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It might be argued that the old rule providing for allowance of the appeal is no longer in existence because of the statute under which the Federal Rules of Civil Procedure were enacted, which provides that such rules "shall take effect six months after their promulgation, and thereafter all laws in conflict therewith shall be of no further force or effect.". Thus, since the old rule is in conflict with rule 73 (a), it might be argued that the old rule, as expressed in 28 U.S.C.A, § 230 was repealed as of the effective date of the Federal Rules of Civil Procedure. However, for the purposes of the present discussion, I assume that the force of the new rules is greater than that of the statute under which they were promulgated, and use as a premise that both 25 U.S.O.A. $ 230, and the Federal Rules of Civil Procedure are in existence as seems to be the intent of Rule 86. See also: Proceedings of The American Bar Association Institute, p. 188.

The rule last mentioned provides that the Federal Rules of Civil Procedure "govern all proceedings in actions brought after they take offect and also all further proceedings in actions then pending, except to the extent that in the opinicn of the court their application in a particular action pending when the rules take effect would not be feasible or would work in justice, in which event the former procedure applies."

I think it is clear that the instant cause was pending on September 16, 1938. See: Proceedings of The American Bar Association Institute, pp. 342, 380, 383. Likewise it is clear, that the hearing and determination are further proceedings, and therefore, the rules under Rule 86 govern, unless (1) that rule is applicable only to the district courts, or (2) the application of the Federal Rules of Civil Procedure "would not be feasible or would work injustice."

Regarding Rule 86, Chairman Mitchell of the Advisory Committee, in answering a question, said:

"I think it is clear that that case was tried in the district court under the old rule, and when the circuit court of appea's is reviewing the action of the trial judge under the old rules, ut will test his decision by those rules. And the rule that provides for exercising discretion as to whether the olå or new rules shall be applied to pending cases, has nothing to do with the circuit court of Appeals. It relates to the powers of the district court."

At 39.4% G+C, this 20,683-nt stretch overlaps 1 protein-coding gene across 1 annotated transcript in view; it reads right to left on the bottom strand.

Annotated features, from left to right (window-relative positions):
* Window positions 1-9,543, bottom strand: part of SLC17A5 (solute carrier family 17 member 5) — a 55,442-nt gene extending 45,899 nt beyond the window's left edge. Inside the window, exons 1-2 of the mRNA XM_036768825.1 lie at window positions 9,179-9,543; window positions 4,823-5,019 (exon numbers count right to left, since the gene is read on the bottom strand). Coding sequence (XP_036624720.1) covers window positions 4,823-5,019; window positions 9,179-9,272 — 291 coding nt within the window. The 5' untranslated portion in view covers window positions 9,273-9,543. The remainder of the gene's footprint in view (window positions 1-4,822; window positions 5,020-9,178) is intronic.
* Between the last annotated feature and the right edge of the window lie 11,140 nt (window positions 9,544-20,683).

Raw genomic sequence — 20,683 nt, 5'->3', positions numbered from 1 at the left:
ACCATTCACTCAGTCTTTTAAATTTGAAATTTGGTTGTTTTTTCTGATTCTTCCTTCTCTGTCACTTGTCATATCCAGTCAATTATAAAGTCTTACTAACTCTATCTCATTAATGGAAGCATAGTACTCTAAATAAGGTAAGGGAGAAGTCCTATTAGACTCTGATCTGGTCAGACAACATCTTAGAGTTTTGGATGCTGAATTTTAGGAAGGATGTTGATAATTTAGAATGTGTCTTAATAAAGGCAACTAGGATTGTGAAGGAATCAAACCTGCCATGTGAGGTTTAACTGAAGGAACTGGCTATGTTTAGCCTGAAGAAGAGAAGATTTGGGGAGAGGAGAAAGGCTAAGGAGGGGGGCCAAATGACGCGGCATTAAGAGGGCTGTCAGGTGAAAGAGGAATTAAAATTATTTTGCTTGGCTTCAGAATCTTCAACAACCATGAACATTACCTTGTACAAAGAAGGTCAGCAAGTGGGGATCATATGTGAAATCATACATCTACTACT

Proceedings of The American Bar Association Institute, p. 188. However at the same Institute Chairman Mitchell previously said that "officially nobody but the justices of the Supreme Court know what these rules mean" and "Furthertiore, I think it was Lord Bacon who said that a person who drafted. a document was least qualified to interpret it, because he always had in mind what he intended to say rather than what he actually said."

Was Rule 86. intended to apply only to the district courts? The particular word used in the entire sentence is "court". The rules, however, specifically mention "district court", "appollate court", "circuit court of

appeals", "Supreme Court of the United States" and "court". While it is true that "appellate court" is used in most instances, and while in most cases where "court" is used it can be seen in those instances that the district court is meant, in Rules 75 (k) and (1) the word "court" is used, and the appellate court is meant. I, therefore, believe that it should not be said that because of the habit of referring to the district court as the "court" whenever the word "court" is used, only the district court is meant.

The only other reason for so holding is that all the rules are applicable to the district court only. The Federal Rules of Civil Procedure prescribe a course of action to be taken by: (1) the parties; (2) the district court; and (3) the appellate court. Therefore, the rules are applicable not only to the district courts, but also to the appellate courts.

There is no suggestion here that application of the rules "would not be feasible or would work injustice." In fact there is no sound reason for depriving the appellant of a decision on the merits here. Appellee has not been misled by appellant's method of appeal, or changed its position. It is simply attempting to take advantage of a highly technical objection patently lacking substance. The rules were promulgated to simplify procedure, and to abolish many technicalities which could be used to defeat a decision on the merits. The majority opinion seems to me to lose sight of the purpose of the rules and in effect accomplishes the very thing the rules seek to abolish. I think that in determining whether or not we have jurisdiction, the action taken by appellant should be tested by the rule now in existence, as specified in Rule 73 (a) of the Federal Rules of Civil Procedure.

While application herein of the principle laid down in Tighe v. Maryland Casualty Company (CCA 9), November 7, 1938, might lead to a different result, that case considered a different rule than the one involved here, and should be limited to its facts, So limited, it is not here controlling.

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